In addition, employers are a heterogeneous group and their needs are diverse. Some students will pursue graduate careers ‘in’ their disciplines, others will draw on their transferable skills and find employment in a broad range of sectors and roles; many make substantial use of the knowledge and skills gained from their course to benefit society and the economy over a longer period of time than Graduate Outcomes surveys and Longitudinal Educational Outcomes analysis would allow for.
We welcome attention to provider student admissions arrangements and student cohort profiles. Over-valuing employment outcomes may cause providers to take a risk-averse approach to admissions, prioritising those applicants and courses which have the greatest likelihood of future success and reinforcing key structural issues and inequalities in both subject/course availability and employment outcomes.
We consider current quantitative measures of student outcomes and 'graduate job' destinations to be highly problematic. We believe the use of data on graduate salaries would further magnify these problems and object to its inclusion as an additional measure. We believe geography graduates contribute to civic society in a range of economic and non-economic ways, and that the wellbeing and happiness of graduates with the outcomes they have achieved and the contribution they are making to also be important.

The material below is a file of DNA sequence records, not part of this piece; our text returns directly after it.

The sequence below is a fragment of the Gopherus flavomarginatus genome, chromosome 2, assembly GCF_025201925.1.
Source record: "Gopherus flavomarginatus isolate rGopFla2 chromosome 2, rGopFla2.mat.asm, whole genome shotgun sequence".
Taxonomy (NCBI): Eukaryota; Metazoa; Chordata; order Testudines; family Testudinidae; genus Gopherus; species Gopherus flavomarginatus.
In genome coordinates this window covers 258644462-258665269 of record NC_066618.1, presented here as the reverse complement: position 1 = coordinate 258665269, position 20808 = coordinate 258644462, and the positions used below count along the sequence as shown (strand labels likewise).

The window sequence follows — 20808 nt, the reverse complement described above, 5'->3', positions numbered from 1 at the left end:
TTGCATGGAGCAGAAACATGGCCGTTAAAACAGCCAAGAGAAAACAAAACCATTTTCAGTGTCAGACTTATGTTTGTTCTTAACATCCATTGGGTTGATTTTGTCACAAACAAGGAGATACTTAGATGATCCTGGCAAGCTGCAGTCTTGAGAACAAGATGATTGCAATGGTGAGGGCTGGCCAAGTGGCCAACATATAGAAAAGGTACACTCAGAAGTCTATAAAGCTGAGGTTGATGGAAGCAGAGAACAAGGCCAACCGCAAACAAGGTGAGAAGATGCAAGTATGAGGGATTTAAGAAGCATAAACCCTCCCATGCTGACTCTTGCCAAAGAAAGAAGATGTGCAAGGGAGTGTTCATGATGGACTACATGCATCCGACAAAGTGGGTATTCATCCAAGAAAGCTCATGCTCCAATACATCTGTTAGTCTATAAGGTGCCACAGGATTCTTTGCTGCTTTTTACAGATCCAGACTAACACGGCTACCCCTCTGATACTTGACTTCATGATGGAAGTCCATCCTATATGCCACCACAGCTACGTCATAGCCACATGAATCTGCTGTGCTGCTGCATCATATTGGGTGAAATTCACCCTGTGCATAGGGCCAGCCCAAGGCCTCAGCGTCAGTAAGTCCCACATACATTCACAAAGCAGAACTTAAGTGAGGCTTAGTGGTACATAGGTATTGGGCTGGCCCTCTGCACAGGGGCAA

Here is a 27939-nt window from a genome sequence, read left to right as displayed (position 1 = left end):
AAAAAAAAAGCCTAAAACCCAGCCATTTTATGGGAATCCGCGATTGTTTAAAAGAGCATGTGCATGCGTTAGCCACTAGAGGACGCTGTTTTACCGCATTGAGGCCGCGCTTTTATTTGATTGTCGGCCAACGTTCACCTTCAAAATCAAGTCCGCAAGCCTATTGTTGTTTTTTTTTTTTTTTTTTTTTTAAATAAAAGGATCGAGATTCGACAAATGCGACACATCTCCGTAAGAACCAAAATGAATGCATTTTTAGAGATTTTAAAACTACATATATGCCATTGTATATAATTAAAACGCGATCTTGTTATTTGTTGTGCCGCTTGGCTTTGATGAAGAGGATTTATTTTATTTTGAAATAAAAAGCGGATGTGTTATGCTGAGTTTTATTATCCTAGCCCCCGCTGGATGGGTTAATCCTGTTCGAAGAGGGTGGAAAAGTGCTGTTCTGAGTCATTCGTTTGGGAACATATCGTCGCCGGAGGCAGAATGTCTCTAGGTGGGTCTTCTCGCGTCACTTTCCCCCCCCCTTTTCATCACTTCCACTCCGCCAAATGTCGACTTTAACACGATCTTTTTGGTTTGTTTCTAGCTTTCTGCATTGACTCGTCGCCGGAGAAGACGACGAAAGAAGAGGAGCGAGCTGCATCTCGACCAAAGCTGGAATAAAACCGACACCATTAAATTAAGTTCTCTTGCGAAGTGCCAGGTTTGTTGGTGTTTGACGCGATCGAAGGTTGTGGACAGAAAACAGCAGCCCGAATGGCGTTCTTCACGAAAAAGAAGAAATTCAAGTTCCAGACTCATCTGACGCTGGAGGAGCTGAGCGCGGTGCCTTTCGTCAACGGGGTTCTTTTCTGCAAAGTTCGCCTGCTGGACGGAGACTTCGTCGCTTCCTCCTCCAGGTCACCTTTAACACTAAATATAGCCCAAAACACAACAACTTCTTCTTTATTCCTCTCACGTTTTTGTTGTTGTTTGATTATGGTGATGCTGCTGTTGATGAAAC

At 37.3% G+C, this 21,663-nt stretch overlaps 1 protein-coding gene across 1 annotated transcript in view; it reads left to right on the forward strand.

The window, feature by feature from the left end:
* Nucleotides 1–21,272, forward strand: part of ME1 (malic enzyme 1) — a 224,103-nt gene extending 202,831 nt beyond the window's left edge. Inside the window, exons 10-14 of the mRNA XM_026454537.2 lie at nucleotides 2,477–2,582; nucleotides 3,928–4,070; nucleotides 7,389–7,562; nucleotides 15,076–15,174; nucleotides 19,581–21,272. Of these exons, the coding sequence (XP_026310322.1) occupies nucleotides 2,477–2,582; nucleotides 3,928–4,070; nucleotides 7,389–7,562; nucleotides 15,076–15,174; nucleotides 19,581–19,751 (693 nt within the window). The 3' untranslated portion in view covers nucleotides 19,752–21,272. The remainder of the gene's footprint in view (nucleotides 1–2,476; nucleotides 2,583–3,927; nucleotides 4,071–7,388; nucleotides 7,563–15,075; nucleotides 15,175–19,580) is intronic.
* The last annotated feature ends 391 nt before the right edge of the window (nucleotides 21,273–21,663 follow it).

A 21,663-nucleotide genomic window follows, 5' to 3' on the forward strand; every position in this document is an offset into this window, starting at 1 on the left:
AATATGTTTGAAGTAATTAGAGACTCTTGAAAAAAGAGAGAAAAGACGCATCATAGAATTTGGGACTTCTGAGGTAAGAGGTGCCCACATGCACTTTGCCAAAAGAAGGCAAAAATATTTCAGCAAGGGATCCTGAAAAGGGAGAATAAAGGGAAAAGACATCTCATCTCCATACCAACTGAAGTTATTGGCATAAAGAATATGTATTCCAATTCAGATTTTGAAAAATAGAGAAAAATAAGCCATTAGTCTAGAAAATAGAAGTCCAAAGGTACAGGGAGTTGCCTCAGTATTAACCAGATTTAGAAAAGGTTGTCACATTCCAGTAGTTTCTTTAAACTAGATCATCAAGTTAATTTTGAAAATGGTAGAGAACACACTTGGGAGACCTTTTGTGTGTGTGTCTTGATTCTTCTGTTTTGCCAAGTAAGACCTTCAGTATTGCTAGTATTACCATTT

The proposed metrics draw upon well-established definitions within higher education datasets, making it likely that the baseline indicators will be appropriately sensitive to level of study and other student and course characteristics. However, we note from our own experience with data for geography that the need to dig deeper into the data for improving granularity may result in sample sizes that are too small to be statistically valid, or which will prevent transparency in reporting and discussion of the findings. The subject-coding data structure does not currently address truly interdisciplinary courses, for example, and yet these are increasingly needed to develop the skills and knowledge to resolve complex challenges of the future (see British Academy (2016) Crossing Paths: Interdisciplinary Institutions, Careers, Education and Applications)
We agree that these are the demographic characteristics as proposed, as these are well established within higher education datasets. However, we question how useful these will be in aggregated analyses of individual providers against a sector-wide baseline without subject or regional benchmarking.